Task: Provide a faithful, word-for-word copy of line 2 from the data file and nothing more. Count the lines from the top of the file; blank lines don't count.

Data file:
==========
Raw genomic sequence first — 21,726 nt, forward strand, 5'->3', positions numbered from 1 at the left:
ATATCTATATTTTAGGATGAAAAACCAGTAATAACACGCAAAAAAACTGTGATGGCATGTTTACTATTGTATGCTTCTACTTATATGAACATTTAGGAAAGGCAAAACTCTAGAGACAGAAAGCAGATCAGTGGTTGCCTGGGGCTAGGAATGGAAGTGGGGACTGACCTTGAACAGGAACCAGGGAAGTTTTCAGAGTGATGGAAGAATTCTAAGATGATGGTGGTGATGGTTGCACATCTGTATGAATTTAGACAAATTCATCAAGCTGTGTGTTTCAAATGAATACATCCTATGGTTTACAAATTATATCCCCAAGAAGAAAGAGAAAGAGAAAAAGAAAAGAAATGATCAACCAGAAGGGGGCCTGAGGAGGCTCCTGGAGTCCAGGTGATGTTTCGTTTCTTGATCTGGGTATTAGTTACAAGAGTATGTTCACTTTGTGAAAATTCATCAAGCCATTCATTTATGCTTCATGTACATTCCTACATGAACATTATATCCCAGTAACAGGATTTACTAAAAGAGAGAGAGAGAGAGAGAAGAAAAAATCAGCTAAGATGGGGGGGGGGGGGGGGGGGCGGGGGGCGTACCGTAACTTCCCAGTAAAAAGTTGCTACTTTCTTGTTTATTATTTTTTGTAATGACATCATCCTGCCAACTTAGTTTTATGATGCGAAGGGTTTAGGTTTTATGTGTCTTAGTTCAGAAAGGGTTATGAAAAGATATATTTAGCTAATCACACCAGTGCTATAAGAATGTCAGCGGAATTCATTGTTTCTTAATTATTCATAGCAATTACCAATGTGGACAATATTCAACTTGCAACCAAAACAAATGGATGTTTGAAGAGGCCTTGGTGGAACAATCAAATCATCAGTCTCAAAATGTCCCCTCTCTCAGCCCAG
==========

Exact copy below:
ATATCTATATTTTAGGATGAAAAACCAGTAATAACACGCAAAAAAACTGTGATGGCATGTTTACTATTGTATGCTTCTACTTATATGAACATTTAGGAAAGGCAAAACTCTAGAGACAGAAAGCAGATCAGTGGTTGCCTGGGGCTAGGAATGGAAGTGGGGACTGACCTTGAACAGGAACCAGGGAAGTTTTCAGAGTGATGGAAGAATTCTAAGATGATGGTGGTGATGGTTGCACATCTGTATGAATTTAGACAAATTCATCAAGCTGTGTGTTTCAAATGAATACATCCTATGGTTTACAAATTATATCCCCAAGAAGAAAGAGAAAGAGAAAAAGAAAAGAAATGATCAACCAGAAGGGGGCCTGAGGAGGCTCCTGGAGTCCAGGTGATGTTTCGTTTCTTGATCTGGGTATTAGTTACAAGAGTATGTTCACTTTGTGAAAATTCATCAAGCCATTCATTTATGCTTCATGTACATTCCTACATGAACATTATATCCCAGTAACAGGATTTACTAAAAGAGAGAGAGAGAGAGAGAAGAAAAAATCAGCTAAGATGGGGGGGGGGGGGGGGGGGCGGGGGGCGTACCGTAACTTCCCAGTAAAAAGTTGCTACTTTCTTGTTTATTATTTTTTGTAATGACATCATCCTGCCAACTTAGTTTTATGATGCGAAGGGTTTAGGTTTTATGTGTCTTAGTTCAGAAAGGGTTATGAAAAGATATATTTAGCTAATCACACCAGTGCTATAAGAATGTCAGCGGAATTCATTGTTTCTTAATTATTCATAGCAATTACCAATGTGGACAATATTCAACTTGCAACCAAAACAAATGGATGTTTGAAGAGGCCTTGGTGGAACAATCAAATCATCAGTCTCAAAATGTCCCCTCTCTCAGCCCAG